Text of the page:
Making Bumps In The Road As Smooth As Ice
By Gabriel Castillo
When I started at the Belvidere Park District in Illinois a little over four years ago, discussions were already in the works to replace a backyard, makeshift ice rink with a permanent facility that could be easily flooded and frozen in the winter for hockey leagues, ice skating lessons, and Broomball leagues. Although Northern Illinois experiences cold winters, there are some warmer days mixed in. The biggest question I had as a recreation programmer and league administrator was about consistency. How could the district run six weeks of lessons and a hockey league without the guarantee that ice would be available on a weekly basis? If the district was going to be successful in consistent programing, it was a must to put chillers under the concrete.
With the help of a state grant and a recently passed bond, the project went from a conversation to a full-scale capital project with a full-sized, outdoor, NHL-regulation ice rink, a concrete slab with miles of pipes built in to chill the ice, dasher boards, player benches, and a scoreboard. The facility also has a 2,500-square-foot warming house that includes bathrooms, rentals, and the major equipment to operate an ice rink, such as a Zamboni. Prior to this plan, a separate splash pad had also been in the works, and was incorporated into the project.
Once the funding was secure, the district hit the first icy patch that delayed the project for several weeks—the core samples of the soil came back positive for instability on which to build. After several weeks of additional core samples, we found a suitable place for the project. The second roadblock delayed us for a year as the city needed to approve permits for water retention, compensatory storage, and lighting. If the city would not approve lighting for the facility, the project would not move forward. The final roadblock threatening the project was the loss of a $400,000 Open Space Lands Acquisition and Development grant because of state funds being frozen. At this point, it was decided to fund the loss with a new bond approved by the board.
Once the district moved past these issues, the construction timeline became crucial, as we did not want to lose another year to construction delays. The goal was to open for the winter season in 2015. With a dry summer and an aggressive schedule, we were able to open the facility to the public on December 2, 2015. The highlight of the entire construction process was pouring the slab for the ice rink. It was one continuous pour that had concrete trucks rolling in every 20 minutes. The construction cost was $3.1 million.
With any outdoor facility, weather plays a huge part in how it functions and operates. It’s even more detrimental in an ice rink that requires a consistent temperature just to begin making an ice base. We were told that the ice would be at a max outdoor temperature of 60 degrees. On a cloudy, overcast day, this is true, but the sun and heat can melt the ice enough to make it unsafe to skate. Without a roof on the facility, we are more susceptible to direct sunlight, rain, and leaves getting trapped in the ice as well as heavy snow or sleet. The district ended up purchasing a leaf vacuum to prevent leaves from getting caught in the ice. Logos incorporated in the ice are also more susceptible to sun heating the surface—another valuable lesson learned.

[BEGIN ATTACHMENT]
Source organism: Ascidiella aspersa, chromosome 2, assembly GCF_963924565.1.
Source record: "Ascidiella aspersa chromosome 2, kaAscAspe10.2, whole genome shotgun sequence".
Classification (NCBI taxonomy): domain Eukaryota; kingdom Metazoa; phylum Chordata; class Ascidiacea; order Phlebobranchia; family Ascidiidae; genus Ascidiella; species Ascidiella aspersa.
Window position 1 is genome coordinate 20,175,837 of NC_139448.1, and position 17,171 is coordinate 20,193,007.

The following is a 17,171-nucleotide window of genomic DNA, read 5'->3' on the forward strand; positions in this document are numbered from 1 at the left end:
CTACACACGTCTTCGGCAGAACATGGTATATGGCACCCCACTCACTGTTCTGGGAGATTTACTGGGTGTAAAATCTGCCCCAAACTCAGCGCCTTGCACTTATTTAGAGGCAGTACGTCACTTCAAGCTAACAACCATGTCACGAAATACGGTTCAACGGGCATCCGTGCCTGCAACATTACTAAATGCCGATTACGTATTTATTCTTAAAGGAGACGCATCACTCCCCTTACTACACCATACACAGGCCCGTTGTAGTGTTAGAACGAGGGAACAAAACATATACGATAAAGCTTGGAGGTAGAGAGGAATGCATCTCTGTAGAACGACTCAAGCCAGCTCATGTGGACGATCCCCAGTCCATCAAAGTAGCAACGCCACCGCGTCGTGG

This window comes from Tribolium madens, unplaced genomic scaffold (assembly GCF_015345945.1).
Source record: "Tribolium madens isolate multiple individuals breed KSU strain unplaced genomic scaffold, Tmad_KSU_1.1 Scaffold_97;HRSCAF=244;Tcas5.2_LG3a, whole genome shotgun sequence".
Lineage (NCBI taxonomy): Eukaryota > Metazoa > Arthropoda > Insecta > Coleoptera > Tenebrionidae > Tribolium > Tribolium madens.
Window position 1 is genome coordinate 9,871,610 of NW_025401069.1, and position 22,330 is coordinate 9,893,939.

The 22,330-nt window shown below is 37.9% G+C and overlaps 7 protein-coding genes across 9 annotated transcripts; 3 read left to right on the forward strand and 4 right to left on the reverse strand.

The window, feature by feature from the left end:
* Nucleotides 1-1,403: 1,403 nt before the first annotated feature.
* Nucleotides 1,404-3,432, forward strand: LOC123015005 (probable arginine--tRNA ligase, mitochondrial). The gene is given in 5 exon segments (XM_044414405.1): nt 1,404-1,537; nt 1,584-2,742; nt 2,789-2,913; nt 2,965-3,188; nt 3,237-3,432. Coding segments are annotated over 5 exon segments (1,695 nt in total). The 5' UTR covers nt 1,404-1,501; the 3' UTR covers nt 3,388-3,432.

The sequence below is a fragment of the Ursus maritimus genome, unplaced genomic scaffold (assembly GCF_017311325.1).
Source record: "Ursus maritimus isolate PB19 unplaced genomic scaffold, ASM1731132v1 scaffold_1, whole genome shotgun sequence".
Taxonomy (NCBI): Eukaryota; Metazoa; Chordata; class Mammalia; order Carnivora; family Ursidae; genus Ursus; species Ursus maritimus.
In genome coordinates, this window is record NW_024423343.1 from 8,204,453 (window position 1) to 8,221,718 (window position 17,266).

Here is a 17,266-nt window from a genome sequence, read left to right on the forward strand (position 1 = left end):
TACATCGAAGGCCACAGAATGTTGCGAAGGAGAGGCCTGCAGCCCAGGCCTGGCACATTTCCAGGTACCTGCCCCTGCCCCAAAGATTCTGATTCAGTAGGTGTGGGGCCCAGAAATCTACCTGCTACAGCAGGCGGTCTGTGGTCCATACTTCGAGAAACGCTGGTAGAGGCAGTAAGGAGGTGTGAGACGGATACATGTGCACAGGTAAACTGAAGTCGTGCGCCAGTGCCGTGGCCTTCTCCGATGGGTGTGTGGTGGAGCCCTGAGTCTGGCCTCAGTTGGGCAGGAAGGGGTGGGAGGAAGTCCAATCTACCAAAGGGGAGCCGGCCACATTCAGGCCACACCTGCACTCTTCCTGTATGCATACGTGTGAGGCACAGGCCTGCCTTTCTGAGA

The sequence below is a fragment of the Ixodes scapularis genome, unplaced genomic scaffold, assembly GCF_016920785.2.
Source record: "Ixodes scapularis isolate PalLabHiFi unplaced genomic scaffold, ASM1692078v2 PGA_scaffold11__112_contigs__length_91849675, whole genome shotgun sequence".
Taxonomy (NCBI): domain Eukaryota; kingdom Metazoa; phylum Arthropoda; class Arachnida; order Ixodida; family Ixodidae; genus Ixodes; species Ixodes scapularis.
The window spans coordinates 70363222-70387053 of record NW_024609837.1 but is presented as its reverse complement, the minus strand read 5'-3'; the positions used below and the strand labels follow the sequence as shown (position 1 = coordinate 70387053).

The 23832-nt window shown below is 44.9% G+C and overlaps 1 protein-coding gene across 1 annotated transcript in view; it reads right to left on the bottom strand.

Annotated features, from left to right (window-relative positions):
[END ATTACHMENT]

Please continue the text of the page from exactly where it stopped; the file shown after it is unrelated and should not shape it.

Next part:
The company that installed the rink was responsible for making the first sheet of ice before the season opened. Getting a maintenance crew properly trained on ice making is a crucial step in any future success of the facility. Documenting each step of the process is essential. One of the biggest challenges is dealing with excess ice shaving in the melting pit. We are still working out issues due to poor design of the speed that the system can melt and accommodate ice shavings from a Zamboni. Speaking of ice re-surfacers, enough time should be allowed for proper selection and purchasing. We opted to purchase a used re-surfacer because the difference in price was substantial. Unfortunately, the machine did not run properly and needed to be serviced immediately to continue operations.
The splash pad opened in summer 2016—a first for the district. The mechanical operations are shared with the warming house. During the grand opening, we experienced pool-design issues in three areas:
1. The control buttons that the children press to start the water malfunctioned.
2. The gates in and out took a beating because we did not anticipate the wear and tear from visitors.
3. The bathroom door handles needed to be redesigned for access in and out.
The two biggest costs to operate the facility include electricity for the chillers and staffing. With the first year under our belts and a steep learning curve, we will be working on both of these costs to be more efficient and effective. One of the biggest revenue generators was dasher board ads; we made close to $10,000 in ads the first year. We are looking to double that number. This will help to offset the cost of the chillers, which was approximately $30,000 for the first season. The goal is to break even on the facility between revenues and expenditures. The community has been very supportive of the project, and we have had a lot of success in our first year. We are proud to provide the community with new winter recreational opportunities and will continue to invest time and funds to keep the facility updated and expand in the future.
Gabriel Castillo, CPRP, MS, is the Recreation Manager/ Marketing Coordinator for the Belvidere Park District in Illinois. Reach him at email@example.com.